The Liberals argue that there is a clear link between poverty and crime and by attempting to remove poverty crime levels as a result will drop. This intervening approach has seen youth crime in particular targeted as well drugs, as it is recognised by both party’s that a significant portion of crime in Britain is drug related. In conclusion, social policy is an area where governments can have the most significant affect in attempting to relieve poverty and reduce crime levels.

Education and social security are two policy areas that have had both free market approaches and intervening approaches towards them in efforts to reduce crime and poverty. Thatcher looked to use education to give a good sense of ‘right and wrong’ and discipline; whilst New Labour continued this they also introduced the ‘Head Start’ programme as a means of combating social exclusion at a young age. Social security had a free market approach under Thatcher, which had a disastrous affect on crime levels which nearly doubled during the 1980’s.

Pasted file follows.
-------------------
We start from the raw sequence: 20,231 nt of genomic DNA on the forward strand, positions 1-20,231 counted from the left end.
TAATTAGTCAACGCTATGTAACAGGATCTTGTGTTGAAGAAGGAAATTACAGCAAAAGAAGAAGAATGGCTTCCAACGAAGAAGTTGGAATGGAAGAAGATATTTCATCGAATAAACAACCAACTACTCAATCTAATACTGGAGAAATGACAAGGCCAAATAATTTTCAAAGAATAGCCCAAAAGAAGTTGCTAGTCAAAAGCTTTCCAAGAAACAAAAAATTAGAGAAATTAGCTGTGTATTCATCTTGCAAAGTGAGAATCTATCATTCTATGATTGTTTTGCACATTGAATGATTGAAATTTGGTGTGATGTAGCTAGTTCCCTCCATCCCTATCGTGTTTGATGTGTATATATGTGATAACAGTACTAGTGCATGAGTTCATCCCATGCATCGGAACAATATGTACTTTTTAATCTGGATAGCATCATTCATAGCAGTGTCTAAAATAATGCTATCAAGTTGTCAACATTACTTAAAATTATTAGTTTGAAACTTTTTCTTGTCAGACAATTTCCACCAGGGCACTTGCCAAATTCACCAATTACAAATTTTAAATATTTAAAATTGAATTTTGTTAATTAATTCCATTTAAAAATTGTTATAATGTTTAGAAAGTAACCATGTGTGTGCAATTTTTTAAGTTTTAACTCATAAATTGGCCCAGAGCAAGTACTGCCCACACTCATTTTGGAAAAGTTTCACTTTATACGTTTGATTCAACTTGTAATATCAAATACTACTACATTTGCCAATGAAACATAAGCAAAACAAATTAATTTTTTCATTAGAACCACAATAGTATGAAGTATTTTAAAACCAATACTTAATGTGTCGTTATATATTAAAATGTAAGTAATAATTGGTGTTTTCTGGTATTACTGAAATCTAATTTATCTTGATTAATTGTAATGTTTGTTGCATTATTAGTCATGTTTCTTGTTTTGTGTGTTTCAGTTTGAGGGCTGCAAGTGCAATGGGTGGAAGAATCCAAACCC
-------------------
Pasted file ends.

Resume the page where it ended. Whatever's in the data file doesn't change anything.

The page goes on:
New Labour continued Thatcherite free market principles but where more intervening in doing so through the establishment of the New Deal. As a general trend crime has increased throughout the 20th century but in recent years it has fallen by 25% and petty crime has also fallen. However, crime detection still remains very low at 24% and the fear of crime high. Crime and poverty will remain a problem for governments in the future and it appears that whether or not intervening or free market approaches are used in regard to social policy crime and poverty shall always exist.